daniel added a comment.EditedNov 18 2015, 10:08 PM

@mkroetzsch You are raising valid points, and we have been over them a few times in the last weeks. I'll try to briefly explain why we decided against some approaches:

  • core model class knows about all optional information: it pollutes the main model, and forces additional dependencies on the data-model component. It's not extensible (e.g. WikidataQuality has no place to put constraint violation info on Statements).
  • use lookup services in the serializer and renderer: that was actually a strong contender, and would work well enough for output. But when loading and deserializing data that contains extra information, the deserializers have no place in the model to put that extra info. It would have to be returned to the caller via some side channel. That's confusing and unintuitive, and especially bad for the "consumer" side, which will often be a 3rd party.

The role object isn't a particularly elegant solution. But all things considered, it seems the best compromise. It gives us the flexibility and modularity we need while keeping the code straight forwards and the information flow obvious.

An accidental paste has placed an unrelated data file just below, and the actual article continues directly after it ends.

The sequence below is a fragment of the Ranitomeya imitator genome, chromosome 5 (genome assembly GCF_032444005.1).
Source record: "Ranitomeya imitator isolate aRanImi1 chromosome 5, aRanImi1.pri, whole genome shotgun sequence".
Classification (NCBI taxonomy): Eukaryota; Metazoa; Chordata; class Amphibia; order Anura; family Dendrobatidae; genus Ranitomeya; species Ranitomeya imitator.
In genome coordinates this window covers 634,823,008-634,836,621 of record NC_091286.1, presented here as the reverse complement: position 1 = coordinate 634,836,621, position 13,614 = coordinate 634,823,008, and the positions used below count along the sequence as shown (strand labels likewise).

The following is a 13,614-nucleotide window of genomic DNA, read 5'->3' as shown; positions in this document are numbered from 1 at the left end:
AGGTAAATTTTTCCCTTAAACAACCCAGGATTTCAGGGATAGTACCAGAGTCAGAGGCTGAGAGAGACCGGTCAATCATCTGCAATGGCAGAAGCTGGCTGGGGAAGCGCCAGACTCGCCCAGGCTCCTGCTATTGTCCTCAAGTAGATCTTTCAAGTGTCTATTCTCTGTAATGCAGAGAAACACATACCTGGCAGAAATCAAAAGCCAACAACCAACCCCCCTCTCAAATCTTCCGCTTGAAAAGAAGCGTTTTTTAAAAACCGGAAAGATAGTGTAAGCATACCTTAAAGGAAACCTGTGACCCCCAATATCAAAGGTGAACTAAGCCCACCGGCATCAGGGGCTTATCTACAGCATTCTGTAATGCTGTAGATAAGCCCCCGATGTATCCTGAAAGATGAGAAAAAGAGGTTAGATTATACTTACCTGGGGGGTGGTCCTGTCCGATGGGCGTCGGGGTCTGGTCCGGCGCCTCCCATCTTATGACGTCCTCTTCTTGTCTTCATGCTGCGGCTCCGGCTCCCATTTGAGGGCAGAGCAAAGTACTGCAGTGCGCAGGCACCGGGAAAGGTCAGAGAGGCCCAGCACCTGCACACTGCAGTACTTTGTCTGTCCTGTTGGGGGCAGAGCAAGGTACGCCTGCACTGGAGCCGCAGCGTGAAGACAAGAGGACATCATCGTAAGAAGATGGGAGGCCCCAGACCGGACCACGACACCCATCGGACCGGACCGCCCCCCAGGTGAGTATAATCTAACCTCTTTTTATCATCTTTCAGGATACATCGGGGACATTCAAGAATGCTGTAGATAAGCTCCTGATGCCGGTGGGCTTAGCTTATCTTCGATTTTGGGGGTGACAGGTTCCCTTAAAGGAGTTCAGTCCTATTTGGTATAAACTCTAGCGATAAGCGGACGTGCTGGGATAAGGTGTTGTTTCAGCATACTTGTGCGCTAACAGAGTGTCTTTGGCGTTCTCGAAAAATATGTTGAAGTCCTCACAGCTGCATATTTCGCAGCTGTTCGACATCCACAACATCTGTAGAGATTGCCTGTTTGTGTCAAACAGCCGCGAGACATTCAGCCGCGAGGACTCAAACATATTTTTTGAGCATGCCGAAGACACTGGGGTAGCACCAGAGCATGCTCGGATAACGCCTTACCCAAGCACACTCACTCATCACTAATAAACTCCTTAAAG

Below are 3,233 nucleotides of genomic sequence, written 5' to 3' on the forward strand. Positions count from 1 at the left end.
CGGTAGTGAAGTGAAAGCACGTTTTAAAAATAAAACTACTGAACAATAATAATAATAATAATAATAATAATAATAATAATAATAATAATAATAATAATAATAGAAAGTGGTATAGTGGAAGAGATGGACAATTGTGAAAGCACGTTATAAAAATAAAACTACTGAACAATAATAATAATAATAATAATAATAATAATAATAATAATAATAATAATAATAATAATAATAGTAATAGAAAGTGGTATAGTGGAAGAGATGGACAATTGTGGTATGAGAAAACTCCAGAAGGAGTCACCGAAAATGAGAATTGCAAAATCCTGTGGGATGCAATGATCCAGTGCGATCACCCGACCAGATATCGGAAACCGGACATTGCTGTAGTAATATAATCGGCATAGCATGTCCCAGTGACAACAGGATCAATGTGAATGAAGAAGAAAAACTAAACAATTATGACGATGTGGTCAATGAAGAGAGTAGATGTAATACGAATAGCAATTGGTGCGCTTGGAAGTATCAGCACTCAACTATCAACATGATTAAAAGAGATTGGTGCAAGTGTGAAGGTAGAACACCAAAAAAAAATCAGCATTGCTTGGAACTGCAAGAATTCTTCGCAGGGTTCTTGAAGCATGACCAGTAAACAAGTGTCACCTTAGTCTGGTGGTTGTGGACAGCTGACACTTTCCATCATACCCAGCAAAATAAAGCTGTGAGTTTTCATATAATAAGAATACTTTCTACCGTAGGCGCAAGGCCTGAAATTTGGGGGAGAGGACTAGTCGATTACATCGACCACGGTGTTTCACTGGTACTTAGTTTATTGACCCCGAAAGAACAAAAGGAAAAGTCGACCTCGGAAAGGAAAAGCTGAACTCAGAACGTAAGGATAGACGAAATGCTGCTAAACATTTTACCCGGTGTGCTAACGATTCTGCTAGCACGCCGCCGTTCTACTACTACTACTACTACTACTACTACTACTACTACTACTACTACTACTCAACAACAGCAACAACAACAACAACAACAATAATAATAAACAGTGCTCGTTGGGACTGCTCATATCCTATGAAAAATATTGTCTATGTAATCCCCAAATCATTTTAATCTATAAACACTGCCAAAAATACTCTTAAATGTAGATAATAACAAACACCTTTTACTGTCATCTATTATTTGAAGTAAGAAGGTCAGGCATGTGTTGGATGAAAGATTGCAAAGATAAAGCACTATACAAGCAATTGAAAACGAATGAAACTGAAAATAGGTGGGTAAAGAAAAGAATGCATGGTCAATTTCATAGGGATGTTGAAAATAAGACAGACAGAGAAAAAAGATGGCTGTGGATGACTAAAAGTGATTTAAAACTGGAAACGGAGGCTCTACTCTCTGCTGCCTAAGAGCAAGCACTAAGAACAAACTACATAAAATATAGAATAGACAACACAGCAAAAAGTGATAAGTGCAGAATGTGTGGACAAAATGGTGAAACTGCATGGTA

Another advantage of putting the relevant data into the model in a pre-processing step before output is that it gives us an opportunity do do bulk queries for labels etc. We'd just get the bulk and inject the info in one go, instead of snaking it in through the back door of some caching lookup service with prefetch-functionality. That keeps the relevant code in one place.

I find this approach very odd, do not understand why it would be a good idea, and am generally quite worried about it.

My main concern is pretty much described by the first paragraph of @mkroetzsch his first post. I've read through the replies, though found the reasoning in there to generally be either besides the point, or lacking actual depth such as "I did something like this before and it did not work well".

As I've pointed out before, it makes no sense to me starting to discuss this on the premise we need one global solution for this. Looking at individual problems we need to solve and what the best solution is for those seems like a much better approach. Similarly, the need for deferred deserialization has not been demonstrated to me. I can see how it can be helpful in theory, though am missing the concrete places of where this would be, and why for each of those cases the deffered approach is best. "Trust me, I already thought about it, and came to this conclusion, no need to re-examine it" is not an acceptable starting point if you want me to reason up from it.